Marta sat quietly, listening intently to Gabrielle's words. "So, you're saying this honor thing - doing good - meant a lot to Xena. So much, she didn't want to live without it."
"And it meant a lot to you too, because you love her and wouldn't want her to have to live without being true to herself, happy with herself."
"So you can go on like this because you're happy she has that now. And what makes her happy makes you happy."
Gabrielle thought about this. "That's true. I'll miss terribly being with her as we were before, but she's inside me now - fills me, completes me -- in a way I hadn't imagined possible before."
"Okay then," Marta concluded, nodding her head. "If it makes sense to you and her, then that's what counts. That makes sense to me."
Gabrielle smiled at the girl, eyes brimming with tears of affection and appreciation.
Marta looked at her uncertainly. "Gabrielle? I'm thinking it's much harder being you than a warrior like Xena. No offense, but while she gets to die in peace, you're left to worry about the sense of it. I mean, I've always thought that was important - you know, being somebody who can inspire others. It's just that this is the first time I'm seeing how much love and understanding and patience it takes to stay behind those people. I'm not so sure I'm up to following you," she admitted, looking down, fearing her teacher's disappointment in her. To her surprise, she heard laughter ña light, cleansing laughter that bathed Marta like the streams of water they'd let flow over them that afternoon, that lightened the tears washing Gabrielle's face.
Gabrielle leaned forward and embraced her young student. "You're doing fine, Marta," Gabrielle assured her. "You're doing just fine for all of us."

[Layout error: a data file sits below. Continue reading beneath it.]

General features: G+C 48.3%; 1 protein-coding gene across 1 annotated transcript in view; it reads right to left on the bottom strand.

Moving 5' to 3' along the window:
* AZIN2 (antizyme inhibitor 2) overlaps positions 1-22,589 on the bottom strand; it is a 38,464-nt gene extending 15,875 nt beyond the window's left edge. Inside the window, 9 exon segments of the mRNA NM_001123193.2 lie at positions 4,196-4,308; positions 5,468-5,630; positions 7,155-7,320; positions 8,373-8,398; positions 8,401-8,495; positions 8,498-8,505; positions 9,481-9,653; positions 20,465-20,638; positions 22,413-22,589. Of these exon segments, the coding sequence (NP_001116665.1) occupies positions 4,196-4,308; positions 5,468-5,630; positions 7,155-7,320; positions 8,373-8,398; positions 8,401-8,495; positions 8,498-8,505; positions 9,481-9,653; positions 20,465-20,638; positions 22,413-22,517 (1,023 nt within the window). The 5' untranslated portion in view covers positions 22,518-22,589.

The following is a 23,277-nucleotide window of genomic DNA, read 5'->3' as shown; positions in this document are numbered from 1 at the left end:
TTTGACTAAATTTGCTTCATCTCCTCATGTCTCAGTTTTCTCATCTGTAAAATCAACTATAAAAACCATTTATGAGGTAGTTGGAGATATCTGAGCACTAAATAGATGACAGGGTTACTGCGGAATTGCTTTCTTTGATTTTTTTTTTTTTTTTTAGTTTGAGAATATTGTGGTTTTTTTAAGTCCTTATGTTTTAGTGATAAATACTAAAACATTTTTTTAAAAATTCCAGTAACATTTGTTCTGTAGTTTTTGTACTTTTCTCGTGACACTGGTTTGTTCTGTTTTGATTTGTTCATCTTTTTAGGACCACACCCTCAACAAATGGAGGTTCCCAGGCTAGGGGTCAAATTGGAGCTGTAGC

Marta grinned bashfully. "Oh, Gabrielle," she said, remembering the doll and pulling it from her blouse. "Um, I hope you don't mind, but I found this when I was looking in Xena's bag. Seemed kinda funny for a big, bad warrior to be carrying around."
Gabrielle took the doll, turning it over in her hands fondly. "It's supposed to be Xena. I made it when I was practicing some flips I'd seen her do. I used the doll to show her I knew the right way to take off and land."
Marta laughed. "Bet she was impressed, huh?"
"Maybe with the doll," Gabrielle responded dryly. "Not with the flip. I ended up twisting my ankle, getting shot with a poisoned arrow and nearly dying as I watched Xena fight off a whole army."
Martaís hands flew to her chest. "You Ö you almost died?" she gasped, stricken.
Gabrielle had to restrain a chuckle, in deference to the girlís obvious concern. "It wasnít the first time. Or the last," she answered, patting Marta on the arm, neglecting to mention that at least twice she actually had died. "As usual, Xena wouldnít let me." Suddenly Gabrielle went very still, a range of emotions flickering across her face. She looked off into the distance.
"Gabrielle? Gabrielle, what is it?"
Gabrielle finally turned to Marta with an unreadable expression. Her fingers tightened around the tiny leather figure in her hands. "Xena was the only one standing between a lot of people and disaster. She wanted to abandon them in order to save me."
"All right!" Marta exclaimed. "Now, thatís more like it. Too bad she couldnít have done that Ö." Marta caught herself. She looked with chagrin at Gabrielle.
Gabrielle held Martaís eyes. "She didnít do it then either. I wouldnít let her."
"ButÖ." Marta pointed at her friend as if to say, "But youíre here, alive." Finally she mumbled, "I donít get it. Are you saying both of you have some kind of death wish?"
Gabrielle couldnít help but smile. "No. Far from it. I reminded her about the greater good, how sheíd taught me there are things worth dying for that have a higher meaning than our own existence. I begged her to honor my memory by doing what we both knew was right, by not leaving that fight because of me."
"Wow," Marta whispered. "What did she say?"
"Poor thing. Iíve seldom seen her so uncertain. She said she didnít accept defeat, that there are always choices. That she was done paying for her past mistakes and I was her primary responsibility now." Gabrielle seemed to go inward, to somewhere Marta could only imagine. "I answered that I had long ago accepted the consequences of our life together and knew one day it might come to this. I let her know I wasnít afraid. And she believed me."
A tear rolled down Martaís cheek. "Gods," she sniffed, "you mustíve both been heartbroken."